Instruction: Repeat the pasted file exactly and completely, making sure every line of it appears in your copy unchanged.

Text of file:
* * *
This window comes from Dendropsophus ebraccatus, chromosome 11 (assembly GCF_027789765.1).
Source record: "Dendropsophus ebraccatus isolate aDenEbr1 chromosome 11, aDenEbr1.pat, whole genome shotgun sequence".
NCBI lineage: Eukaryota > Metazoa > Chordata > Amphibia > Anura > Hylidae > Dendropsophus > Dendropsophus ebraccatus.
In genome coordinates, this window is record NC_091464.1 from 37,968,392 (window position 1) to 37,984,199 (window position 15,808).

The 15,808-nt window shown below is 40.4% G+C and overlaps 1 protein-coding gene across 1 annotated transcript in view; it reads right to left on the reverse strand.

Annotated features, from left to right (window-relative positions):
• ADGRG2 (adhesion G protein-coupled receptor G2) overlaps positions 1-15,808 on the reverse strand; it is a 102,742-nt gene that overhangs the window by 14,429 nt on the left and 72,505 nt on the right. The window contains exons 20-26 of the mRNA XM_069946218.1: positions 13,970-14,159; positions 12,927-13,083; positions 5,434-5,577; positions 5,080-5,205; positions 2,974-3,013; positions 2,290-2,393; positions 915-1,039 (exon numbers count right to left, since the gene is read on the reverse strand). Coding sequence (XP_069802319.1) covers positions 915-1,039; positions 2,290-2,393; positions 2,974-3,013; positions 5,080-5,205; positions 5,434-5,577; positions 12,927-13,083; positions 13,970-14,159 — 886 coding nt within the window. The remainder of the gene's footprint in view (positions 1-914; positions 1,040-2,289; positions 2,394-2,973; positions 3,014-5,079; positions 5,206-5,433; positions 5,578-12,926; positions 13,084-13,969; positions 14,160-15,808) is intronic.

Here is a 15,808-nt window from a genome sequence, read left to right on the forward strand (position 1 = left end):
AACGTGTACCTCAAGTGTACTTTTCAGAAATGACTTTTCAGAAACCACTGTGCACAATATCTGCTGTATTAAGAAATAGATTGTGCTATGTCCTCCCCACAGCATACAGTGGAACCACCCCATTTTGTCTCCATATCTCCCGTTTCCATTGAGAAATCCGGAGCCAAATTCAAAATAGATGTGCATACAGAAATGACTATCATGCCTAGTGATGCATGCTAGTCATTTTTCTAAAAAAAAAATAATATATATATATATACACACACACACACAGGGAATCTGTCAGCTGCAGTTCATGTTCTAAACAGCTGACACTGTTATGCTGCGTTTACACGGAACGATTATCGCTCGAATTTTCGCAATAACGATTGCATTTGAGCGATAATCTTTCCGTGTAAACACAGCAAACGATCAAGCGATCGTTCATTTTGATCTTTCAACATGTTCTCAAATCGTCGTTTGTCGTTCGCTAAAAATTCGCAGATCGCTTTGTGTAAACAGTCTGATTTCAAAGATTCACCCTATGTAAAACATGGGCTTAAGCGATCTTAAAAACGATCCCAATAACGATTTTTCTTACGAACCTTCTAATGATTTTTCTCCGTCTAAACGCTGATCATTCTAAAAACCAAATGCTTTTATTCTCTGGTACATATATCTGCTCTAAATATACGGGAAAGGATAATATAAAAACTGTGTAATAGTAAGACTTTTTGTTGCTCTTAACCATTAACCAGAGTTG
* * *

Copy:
This window comes from Dendropsophus ebraccatus, chromosome 11 (assembly GCF_027789765.1).
Source record: "Dendropsophus ebraccatus isolate aDenEbr1 chromosome 11, aDenEbr1.pat, whole genome shotgun sequence".
NCBI lineage: Eukaryota > Metazoa > Chordata > Amphibia > Anura > Hylidae > Dendropsophus > Dendropsophus ebraccatus.
In genome coordinates, this window is record NC_091464.1 from 37,968,392 (window position 1) to 37,984,199 (window position 15,808).

The 15,808-nt window shown below is 40.4% G+C and overlaps 1 protein-coding gene across 1 annotated transcript in view; it reads right to left on the reverse strand.

Annotated features, from left to right (window-relative positions):
• ADGRG2 (adhesion G protein-coupled receptor G2) overlaps positions 1-15,808 on the reverse strand; it is a 102,742-nt gene that overhangs the window by 14,429 nt on the left and 72,505 nt on the right. The window contains exons 20-26 of the mRNA XM_069946218.1: positions 13,970-14,159; positions 12,927-13,083; positions 5,434-5,577; positions 5,080-5,205; positions 2,974-3,013; positions 2,290-2,393; positions 915-1,039 (exon numbers count right to left, since the gene is read on the reverse strand). Coding sequence (XP_069802319.1) covers positions 915-1,039; positions 2,290-2,393; positions 2,974-3,013; positions 5,080-5,205; positions 5,434-5,577; positions 12,927-13,083; positions 13,970-14,159 — 886 coding nt within the window. The remainder of the gene's footprint in view (positions 1-914; positions 1,040-2,289; positions 2,394-2,973; positions 3,014-5,079; positions 5,206-5,433; positions 5,578-12,926; positions 13,084-13,969; positions 14,160-15,808) is intronic.

Here is a 15,808-nt window from a genome sequence, read left to right on the forward strand (position 1 = left end):
AACGTGTACCTCAAGTGTACTTTTCAGAAATGACTTTTCAGAAACCACTGTGCACAATATCTGCTGTATTAAGAAATAGATTGTGCTATGTCCTCCCCACAGCATACAGTGGAACCACCCCATTTTGTCTCCATATCTCCCGTTTCCATTGAGAAATCCGGAGCCAAATTCAAAATAGATGTGCATACAGAAATGACTATCATGCCTAGTGATGCATGCTAGTCATTTTTCTAAAAAAAAAATAATATATATATATATACACACACACACACAGGGAATCTGTCAGCTGCAGTTCATGTTCTAAACAGCTGACACTGTTATGCTGCGTTTACACGGAACGATTATCGCTCGAATTTTCGCAATAACGATTGCATTTGAGCGATAATCTTTCCGTGTAAACACAGCAAACGATCAAGCGATCGTTCATTTTGATCTTTCAACATGTTCTCAAATCGTCGTTTGTCGTTCGCTAAAAATTCGCAGATCGCTTTGTGTAAACAGTCTGATTTCAAAGATTCACCCTATGTAAAACATGGGCTTAAGCGATCTTAAAAACGATCCCAATAACGATTTTTCTTACGAACCTTCTAATGATTTTTCTCCGTCTAAACGCTGATCATTCTAAAAACCAAATGCTTTTATTCTCTGGTACATATATCTGCTCTAAATATACGGGAAAGGATAATATAAAAACTGTGTAATAGTAAGACTTTTTGTTGCTCTTAACCATTAACCAGAGTTG